“David Attenborough: A Life on our Planet” has recently been released on Netflix and looks set to shock viewers into greater awareness of their impact on the world and the actions they can take to reverse the climate decline shown throughout the film.
The last time he made a documentary, Blue Planet, it caused a surge in awareness of plastic in the oceans with firms around the world phasing out single use plastics and investors switching to greener investments.
In this film there are tough parts to watch, including an orangutan climbing the sole, almost bare, tree left in what used to be a lush forest in Borneo, felled to make way for acres and acres of oil palm. Similarly, sea lions falling down the cliff face to their deaths as their arctic landscape falls into the sea and coral dying through the effort of absorbing the sun’s rays in the absence of ice in our polar regions.
It sounds gloomy, and it is. Seeing how the planet has visibly decayed throughout the course of Attenborough’s career is depressing. But he does offer the world a way out and there’s a chance for our pensions and investments to play a big role.
Nick MoulesHead of Marketing
Attenborough urges viewers to consider their own consumption in light of the damage it causes in the world.
He highlights positive work taking place to repair our oceans’ fish stocks by banning fishing in certain areas and says that if we do this at a greater scale across the world, we could quickly return the ocean to a point where we could fish sustainably from that point forward and never run out of fish.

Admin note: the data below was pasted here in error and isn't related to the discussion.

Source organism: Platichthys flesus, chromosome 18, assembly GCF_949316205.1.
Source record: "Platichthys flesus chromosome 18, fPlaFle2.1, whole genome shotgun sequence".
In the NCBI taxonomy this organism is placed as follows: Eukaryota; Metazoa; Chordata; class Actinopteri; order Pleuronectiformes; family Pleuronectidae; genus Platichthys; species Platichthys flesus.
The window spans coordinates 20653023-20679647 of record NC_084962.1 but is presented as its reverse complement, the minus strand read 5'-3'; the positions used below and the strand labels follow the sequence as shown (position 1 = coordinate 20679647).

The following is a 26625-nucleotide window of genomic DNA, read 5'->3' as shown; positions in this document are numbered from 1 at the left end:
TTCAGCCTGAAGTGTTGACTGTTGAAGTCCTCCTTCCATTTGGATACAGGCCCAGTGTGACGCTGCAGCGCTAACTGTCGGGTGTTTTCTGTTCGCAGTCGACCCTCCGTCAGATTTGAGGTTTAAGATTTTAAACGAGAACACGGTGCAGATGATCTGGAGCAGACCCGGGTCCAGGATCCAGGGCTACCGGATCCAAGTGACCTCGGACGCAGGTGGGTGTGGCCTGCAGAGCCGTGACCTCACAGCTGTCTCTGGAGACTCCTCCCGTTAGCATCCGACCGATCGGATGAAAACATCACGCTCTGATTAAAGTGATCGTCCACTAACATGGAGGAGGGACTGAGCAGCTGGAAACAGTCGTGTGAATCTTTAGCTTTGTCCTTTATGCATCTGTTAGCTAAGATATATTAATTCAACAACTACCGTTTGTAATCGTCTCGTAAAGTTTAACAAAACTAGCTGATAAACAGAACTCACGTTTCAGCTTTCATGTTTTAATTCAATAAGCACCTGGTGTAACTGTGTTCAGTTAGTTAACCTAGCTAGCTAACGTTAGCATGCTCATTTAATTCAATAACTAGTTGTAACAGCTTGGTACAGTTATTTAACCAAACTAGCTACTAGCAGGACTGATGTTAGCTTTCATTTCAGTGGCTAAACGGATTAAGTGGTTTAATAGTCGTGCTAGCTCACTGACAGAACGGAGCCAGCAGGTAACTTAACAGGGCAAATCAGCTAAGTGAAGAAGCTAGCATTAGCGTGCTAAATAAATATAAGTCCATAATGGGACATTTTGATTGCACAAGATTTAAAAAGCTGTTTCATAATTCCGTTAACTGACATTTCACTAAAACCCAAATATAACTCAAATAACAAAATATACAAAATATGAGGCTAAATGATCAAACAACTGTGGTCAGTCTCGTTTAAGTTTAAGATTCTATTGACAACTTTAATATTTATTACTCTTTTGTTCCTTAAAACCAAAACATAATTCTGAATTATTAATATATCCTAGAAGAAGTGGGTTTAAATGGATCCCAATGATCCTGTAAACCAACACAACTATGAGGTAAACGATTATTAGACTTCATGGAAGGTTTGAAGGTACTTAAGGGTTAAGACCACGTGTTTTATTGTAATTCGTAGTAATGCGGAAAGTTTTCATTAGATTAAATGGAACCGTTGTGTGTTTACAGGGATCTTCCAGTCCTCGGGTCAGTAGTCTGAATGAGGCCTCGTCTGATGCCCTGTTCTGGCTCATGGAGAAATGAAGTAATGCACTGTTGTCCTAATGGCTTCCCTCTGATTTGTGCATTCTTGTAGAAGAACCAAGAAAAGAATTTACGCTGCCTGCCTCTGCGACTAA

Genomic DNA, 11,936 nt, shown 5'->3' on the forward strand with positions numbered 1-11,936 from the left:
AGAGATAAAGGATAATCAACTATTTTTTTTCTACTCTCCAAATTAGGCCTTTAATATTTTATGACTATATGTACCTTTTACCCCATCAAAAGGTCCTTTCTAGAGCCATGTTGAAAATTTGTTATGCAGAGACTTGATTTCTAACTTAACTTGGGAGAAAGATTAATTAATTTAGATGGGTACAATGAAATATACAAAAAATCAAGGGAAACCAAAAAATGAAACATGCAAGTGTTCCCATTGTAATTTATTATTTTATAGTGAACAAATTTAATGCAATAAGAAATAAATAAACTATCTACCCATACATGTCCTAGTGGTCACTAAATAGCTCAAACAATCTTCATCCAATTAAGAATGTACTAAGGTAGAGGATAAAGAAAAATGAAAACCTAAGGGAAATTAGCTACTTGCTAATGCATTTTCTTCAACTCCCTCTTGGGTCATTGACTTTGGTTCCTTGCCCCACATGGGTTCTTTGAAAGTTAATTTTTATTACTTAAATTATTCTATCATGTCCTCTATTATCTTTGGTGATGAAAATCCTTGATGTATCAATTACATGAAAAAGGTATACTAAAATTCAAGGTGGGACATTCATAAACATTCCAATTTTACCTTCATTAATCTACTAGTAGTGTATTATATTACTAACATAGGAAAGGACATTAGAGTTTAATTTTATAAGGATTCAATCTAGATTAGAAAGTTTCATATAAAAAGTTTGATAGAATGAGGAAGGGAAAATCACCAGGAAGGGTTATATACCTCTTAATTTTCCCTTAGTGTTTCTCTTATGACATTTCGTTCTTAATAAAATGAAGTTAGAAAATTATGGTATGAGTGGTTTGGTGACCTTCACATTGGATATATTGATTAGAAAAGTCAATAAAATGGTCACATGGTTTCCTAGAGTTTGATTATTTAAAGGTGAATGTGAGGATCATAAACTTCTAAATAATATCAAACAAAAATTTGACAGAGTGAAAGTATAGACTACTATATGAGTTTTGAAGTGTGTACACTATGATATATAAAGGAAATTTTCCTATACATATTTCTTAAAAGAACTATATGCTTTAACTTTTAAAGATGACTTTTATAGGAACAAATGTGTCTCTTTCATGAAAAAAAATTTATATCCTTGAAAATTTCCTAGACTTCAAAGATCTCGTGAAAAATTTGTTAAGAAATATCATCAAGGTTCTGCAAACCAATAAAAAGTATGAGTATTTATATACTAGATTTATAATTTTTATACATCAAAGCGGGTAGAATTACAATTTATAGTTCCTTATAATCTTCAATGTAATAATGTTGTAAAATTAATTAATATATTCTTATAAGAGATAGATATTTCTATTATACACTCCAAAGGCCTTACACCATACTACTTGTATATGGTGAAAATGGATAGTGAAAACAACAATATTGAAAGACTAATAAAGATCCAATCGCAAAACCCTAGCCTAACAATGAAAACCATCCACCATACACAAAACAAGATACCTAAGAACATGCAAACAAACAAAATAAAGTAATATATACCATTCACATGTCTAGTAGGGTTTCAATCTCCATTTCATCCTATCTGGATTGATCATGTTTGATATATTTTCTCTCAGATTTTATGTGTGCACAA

There’s footage of food innovation in the Netherlands, which is remarkably, the world’s second largest food producer now, which shows there is potential to reduce the reliance on widespread farming methods.
He also trumpets the positives from wind and solar energy, which could replace fossil fuels at a much faster rate than they are currently projected to do so, if the world unites around the idea.
Where Wren Sterling fits in
It’s not our job, as financial advisers, to tell people how to lead their lives (or to review Netflix shows, ordinarily) but we can offer people the means to make an impact on the world around them via their finances, if they choose to.
Guy Opperman, the Pensions Minister, writing in The Times on the 6th of October said: “If we can unleash the productive power of our pension funds, they can be at the forefront of seizing sustainable opportunities by financing the green-tech and green-energy revolution we need.”
Wren Sterling is helping our clients to do just that through our Impact Investing range of options, launched earlier in 2020. This is the means to switch pensions and investments away from funds that support industries that are not considered responsible, such as fossil fuels. We have a number of investment funds that are ESG, ethical and sustainable to support investments of all amounts and we regularly review the range to ensure its suitability.
Wren Sterling is also committed to doing what we can to limit our impact on the planet. We’re actively encouraging our clients to sign up to our personal finance portal (PFP) to receive their paperwork digitally, helping us to get towards carbon neutrality. We’re also donating £20 for every client who signs up to our PFP and giving that fund to sustainability projects around the world.
The next generation
At 94 he might not be the obvious choice for younger generations, but David Attenborough recently broke the record for the number of Instagram followers by racking up a million faster than anyone else on record. This shows he has broad appeal across age groups with younger generations supporting his calls to action. We’ve seen evidence of clients looking to move towards more responsible investments with their children and grandchildren in mind.
You can watch the trailer here or view the whole of David Attenborough: A Life on our Planet on Netflix
NOTE: Your capital is at risk, you may get back less than you originally invested.